In 1890, at the age of 42, Paul Gauguin -- a merchant seaman, successful Paris stockbroker, full-time eccentric and Sunday painter -- was about to fulfill a romantic dream to go to the South Seas and cultivate his art in, as he called it, "its primitive and savage state."
His hope was fulfilled -- at least on canvas. When "Gauguin Tahiti," a cornucopia of color and passion, opened in Paris late last year it was a national event: the President of the Republic along with thousands of Parisians celebrated the work of a favorite prodigal son who hungered all his life for such adulation.
"Gauguin Tahiti" -- 150 paintings, wooden sculpture, ceramics, drawings, doodles and manuscripts -- crossed the Atlantic and docked at Boston's Museum of Fine Arts.
"[Gauguin] totally wanted praise," says George Shackelford, the curator of the exhibition. "And he wanted to be famous. He wanted to be recognized as one of the great, great artists."
In Paris of the 1880s, Gauguin was surrounded by greatness -- his friends Camille Pissaro, Van Gogh, the poet Mallarme, only added to his restlessness. In 1885, he abandoned everything – his wife, children and job -- for art. Gauguin, some say, was a self-obsessed man.
"He's a deeply spiritual man without being particularly religious. He often identifies himself with Christ or John the Baptist or a soul in hell … these figures in some way [were] tormented or persecuted," says Shackelford.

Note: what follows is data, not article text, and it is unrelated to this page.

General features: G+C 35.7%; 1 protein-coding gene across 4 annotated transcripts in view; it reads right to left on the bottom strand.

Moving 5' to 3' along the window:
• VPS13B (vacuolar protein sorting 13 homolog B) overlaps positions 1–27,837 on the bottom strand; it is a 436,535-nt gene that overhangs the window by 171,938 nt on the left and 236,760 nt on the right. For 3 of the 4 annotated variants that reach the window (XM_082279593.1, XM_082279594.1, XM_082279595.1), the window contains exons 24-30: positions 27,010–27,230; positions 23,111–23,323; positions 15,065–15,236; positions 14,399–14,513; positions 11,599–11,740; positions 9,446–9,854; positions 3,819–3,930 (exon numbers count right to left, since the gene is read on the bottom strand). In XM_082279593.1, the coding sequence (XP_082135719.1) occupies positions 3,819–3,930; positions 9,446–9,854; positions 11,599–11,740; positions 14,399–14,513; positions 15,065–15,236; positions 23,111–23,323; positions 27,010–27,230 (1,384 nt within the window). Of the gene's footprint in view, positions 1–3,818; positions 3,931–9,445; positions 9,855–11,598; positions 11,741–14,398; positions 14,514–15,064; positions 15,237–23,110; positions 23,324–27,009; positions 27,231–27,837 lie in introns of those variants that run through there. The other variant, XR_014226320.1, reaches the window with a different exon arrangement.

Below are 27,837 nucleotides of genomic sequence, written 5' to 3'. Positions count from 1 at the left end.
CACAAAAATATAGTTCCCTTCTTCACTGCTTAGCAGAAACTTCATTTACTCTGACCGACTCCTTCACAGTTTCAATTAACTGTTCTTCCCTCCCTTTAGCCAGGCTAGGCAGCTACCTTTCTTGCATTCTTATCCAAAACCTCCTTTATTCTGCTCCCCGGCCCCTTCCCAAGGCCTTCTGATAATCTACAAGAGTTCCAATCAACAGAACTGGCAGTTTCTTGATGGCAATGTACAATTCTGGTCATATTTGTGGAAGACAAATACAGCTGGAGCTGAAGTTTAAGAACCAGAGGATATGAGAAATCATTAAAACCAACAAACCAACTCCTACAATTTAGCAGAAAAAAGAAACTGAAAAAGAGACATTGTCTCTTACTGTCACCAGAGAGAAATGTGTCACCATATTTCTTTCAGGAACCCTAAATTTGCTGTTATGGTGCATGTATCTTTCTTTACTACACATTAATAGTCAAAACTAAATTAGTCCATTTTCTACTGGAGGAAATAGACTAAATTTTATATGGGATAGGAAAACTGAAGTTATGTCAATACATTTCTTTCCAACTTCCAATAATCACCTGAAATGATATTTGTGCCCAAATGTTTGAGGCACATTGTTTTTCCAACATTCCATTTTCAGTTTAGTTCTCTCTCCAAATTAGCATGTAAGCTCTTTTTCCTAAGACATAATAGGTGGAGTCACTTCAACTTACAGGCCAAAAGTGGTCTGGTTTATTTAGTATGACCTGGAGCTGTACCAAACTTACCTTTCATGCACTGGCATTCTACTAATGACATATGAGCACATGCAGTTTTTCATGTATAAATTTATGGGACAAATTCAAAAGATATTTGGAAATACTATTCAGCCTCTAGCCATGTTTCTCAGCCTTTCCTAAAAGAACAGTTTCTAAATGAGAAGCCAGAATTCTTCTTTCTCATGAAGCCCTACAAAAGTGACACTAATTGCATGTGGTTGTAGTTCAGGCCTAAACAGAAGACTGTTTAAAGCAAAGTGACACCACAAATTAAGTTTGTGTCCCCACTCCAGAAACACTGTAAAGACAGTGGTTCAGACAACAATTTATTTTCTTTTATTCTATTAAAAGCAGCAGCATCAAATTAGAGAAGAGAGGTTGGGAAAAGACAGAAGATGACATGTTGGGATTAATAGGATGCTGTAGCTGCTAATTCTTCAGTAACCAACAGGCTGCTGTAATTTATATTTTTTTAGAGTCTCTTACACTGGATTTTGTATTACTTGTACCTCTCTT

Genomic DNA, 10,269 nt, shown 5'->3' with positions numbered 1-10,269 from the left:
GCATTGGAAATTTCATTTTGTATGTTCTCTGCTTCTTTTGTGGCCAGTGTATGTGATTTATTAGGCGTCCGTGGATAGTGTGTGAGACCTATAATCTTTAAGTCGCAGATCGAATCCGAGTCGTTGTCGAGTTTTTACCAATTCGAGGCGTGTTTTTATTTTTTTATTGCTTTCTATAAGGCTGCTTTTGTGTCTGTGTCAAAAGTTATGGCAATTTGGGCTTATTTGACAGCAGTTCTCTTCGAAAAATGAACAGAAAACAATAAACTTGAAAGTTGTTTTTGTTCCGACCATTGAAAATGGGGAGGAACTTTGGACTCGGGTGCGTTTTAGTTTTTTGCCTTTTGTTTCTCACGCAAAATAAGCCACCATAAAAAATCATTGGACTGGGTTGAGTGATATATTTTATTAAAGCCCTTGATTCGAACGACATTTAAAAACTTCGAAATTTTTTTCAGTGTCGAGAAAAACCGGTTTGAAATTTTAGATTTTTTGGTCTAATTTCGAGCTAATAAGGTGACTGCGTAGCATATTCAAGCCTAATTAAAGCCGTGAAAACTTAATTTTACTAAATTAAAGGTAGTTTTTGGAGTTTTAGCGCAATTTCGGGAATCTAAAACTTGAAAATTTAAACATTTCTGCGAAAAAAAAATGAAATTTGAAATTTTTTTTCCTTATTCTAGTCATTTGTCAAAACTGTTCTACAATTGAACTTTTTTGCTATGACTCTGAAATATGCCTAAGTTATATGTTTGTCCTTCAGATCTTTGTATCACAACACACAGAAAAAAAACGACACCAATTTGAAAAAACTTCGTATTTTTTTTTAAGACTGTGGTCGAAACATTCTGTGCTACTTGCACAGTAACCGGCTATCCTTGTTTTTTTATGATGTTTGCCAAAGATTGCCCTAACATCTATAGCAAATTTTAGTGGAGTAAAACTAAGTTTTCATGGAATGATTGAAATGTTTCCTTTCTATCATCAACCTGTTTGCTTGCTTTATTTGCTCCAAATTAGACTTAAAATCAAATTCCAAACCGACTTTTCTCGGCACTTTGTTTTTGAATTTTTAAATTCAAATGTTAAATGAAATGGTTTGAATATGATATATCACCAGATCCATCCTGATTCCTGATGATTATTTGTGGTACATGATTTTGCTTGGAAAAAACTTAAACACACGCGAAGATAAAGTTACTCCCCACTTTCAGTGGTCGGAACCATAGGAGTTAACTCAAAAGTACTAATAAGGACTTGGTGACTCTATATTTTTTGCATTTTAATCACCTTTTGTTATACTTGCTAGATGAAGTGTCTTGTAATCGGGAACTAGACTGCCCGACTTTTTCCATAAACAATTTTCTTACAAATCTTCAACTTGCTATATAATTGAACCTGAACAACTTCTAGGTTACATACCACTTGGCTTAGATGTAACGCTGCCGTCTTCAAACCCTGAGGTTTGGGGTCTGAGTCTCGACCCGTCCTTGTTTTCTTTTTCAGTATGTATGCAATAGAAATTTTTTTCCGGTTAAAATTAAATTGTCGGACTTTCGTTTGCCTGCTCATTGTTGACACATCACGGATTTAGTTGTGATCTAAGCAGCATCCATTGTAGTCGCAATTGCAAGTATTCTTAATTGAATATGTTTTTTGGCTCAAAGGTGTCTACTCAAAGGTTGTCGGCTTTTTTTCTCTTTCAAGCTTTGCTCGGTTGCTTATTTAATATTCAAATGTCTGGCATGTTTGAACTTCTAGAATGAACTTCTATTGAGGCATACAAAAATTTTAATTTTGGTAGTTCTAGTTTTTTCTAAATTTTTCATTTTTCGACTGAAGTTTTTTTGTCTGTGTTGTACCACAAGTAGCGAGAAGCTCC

Gauguin escaped to Tahiti. The so-called primitivism of Tahiti called to him, to what he would have described as his inner savage. Wooden panels were his response. One is "Be in Love and You Will Be Happy." The other was "Be Mysterious." They are themes that haunted the rest of his life.
"His interest in love and death is everywhere in his art," says Shackelford. "In 'Be in Love and You Will be Happy,' for instance, the old woman, this tortured woman, the fox, the Indian [are] symbols of perversity, he says."
The woman in the artwork looks Polynesian, but he had not been in Polynesia until two years after completing the work. In 1891, he arrived in Papeete, the capital of Tahiti.
While in Tahiti, Gauguin created his first major masterpiece painting, "La Orana Maria," which means "Hail Mary" in the Tahitian language.
Gauguin had a romantic vision of Tahiti, some of which was blatantly untrue. Captain Cook called Tahiti "paradise on earth." But when Gauguin made it to Tahiti, he was rendered senseless by how awful it was.
"He finds himself not in this Eden, but instead in a little colonial town with far too many administrators, missionaries," says George Shackelford.
So, Gauguin went out to the countryside and invented his untamed paradise: sun-soaked landscapes and young naked voluptuous women. His mistress, his muse, was a girl named Tehamana. She was Eve in his imaginary Garden of Eden.
There is a sense of irony in one painting of Tehamana, who wears a drab western dress.
"I think he deliberately puts her in this European dress and then against this background," says Shackelford. "It is completely the South Seas and he entitles the picture, 'The Ancestors of Tehamana,' to talk about that heritage that is lost to her but he tries to give back to her."
Shackelford explains Gauguin may have been a lascivious old man, but there's a lot of love in his painting.
In 1893, Gauguin returned to Paris with about 60 paintings and sculptures, and the belief that once seen, the name Gauguin would be carved into the pantheon, along with Van Gogh and Pissaro. The critics, however, hated his work.